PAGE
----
film review: FREAKONOMICS

Based on the book by Steven D. Levitt and Stephen J. Dubner
Directed by Alex Gibney, Rachel Grady & Heidi Ewing, Seth Gordon, Eugene Jarecki & Morgan Spurlock
Executive Producer: Seth Gordon
Magnolia Pictures
93 minutes. USA.

[Article originally appeared:]

When one thinks back on the omnibus movie format, such classics as “New York Stories” or “Coffee & Cigarettes” will usually come to mind. Well, now the documentary form gets the treatment with “Freakonomics”.  The outcome is a fairly enjoyable albeit slick treatment, not so surprising considering the blue chip doc directors involved. Anyone who read the best selling non-fiction book from which the movie is adapted, and which includes its two co-authors, rogue economist Steven D. Levitt and the journalist Stephen J. Dubner, braiding together its five segments (directed by the film’s executive producer, Seth Gordon) will be in familiar terrain.

This reviewer had the opportunity to listen to the audio book on a cross-country trip some years ago and, as a result, felt a sense of déjà-vu watching the documentary. This is probably the result of Gordon’s loyalty to the book, a wise thing considering what a phenomena it has become. Doubtless, the viewer will feel they are in quite capable hands.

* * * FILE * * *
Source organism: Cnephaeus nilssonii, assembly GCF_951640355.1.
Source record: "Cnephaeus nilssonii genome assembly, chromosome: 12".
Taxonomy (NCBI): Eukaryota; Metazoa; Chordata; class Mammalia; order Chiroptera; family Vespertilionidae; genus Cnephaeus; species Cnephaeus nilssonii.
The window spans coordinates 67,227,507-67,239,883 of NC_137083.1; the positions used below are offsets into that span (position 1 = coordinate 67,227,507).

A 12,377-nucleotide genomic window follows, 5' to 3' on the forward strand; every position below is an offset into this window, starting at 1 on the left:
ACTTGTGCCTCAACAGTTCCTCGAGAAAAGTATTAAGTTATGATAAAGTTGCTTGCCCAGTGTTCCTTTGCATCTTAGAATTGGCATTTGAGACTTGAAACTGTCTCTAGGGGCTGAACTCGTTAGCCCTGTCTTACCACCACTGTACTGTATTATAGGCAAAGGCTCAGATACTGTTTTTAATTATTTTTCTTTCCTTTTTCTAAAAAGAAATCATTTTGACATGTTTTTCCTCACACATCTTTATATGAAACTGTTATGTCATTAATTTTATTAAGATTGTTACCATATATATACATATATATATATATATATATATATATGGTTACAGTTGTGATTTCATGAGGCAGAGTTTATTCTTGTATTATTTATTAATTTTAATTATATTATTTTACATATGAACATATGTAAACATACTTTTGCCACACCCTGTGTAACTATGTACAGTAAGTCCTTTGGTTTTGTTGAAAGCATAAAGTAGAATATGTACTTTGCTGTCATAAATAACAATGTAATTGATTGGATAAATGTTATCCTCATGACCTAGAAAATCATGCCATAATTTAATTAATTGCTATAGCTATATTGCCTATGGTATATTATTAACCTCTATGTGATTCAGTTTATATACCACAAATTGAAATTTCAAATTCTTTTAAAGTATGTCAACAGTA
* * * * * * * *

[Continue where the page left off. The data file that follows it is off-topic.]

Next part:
Filmmaker Morgan Spulock; photo courtesy of Magnolia Pictures

Morgan Spurlock (Super Size Me) covers the first chapter called A Roshanda By Any Other Name. He carefully, and successfully, manages to navigate the class and race-sensitive issue of whether names can impact a person’s future.

Next up, Oscar-winner Alex Gibney (“Taxi to the Dark Side”) gets the meatiest segment with Pure Corruption. Drawing a correlation between Wall Street corruption and the seedy underbelly of the sumo wrestling culture in Japan, Gibney’s chapter is quite watchable.

Eugene Jarecki (“The Trials of Henry Kissinger”) falls somewhat short with It’s (Not Always) Wonderful Life. The segment, despite the arresting topic of crime reduction among urban centers, doesn’t ever quite get off the ground. As in Spurlock’s segment, the race issue is sensitively dealt with considering its theory that the decline is a direct result of legalized abortion in the 70’s. Yet, the segment never quite transcends.

Likewise, Rachel Grady and Heidi Ewing’s segment, Can a 9th Grader Be Bribed, is the most frustrating because it feels at once contrived and too superficial. At stake are two young inner city middle school kids whose futures are in the balance. You get the feeling that the filmmakers, who did a much better job with their feature length Jesus Camp, had too large and too serious a topic to cut down to their allotted 20 minutes.

In the end, you will walk out of the theater feeling you’ve been given a fairly superficial course in socio-economics but not challenged enough to know what questions to follow up with, accept perhaps wondering what happened to Michael Moore’s segment.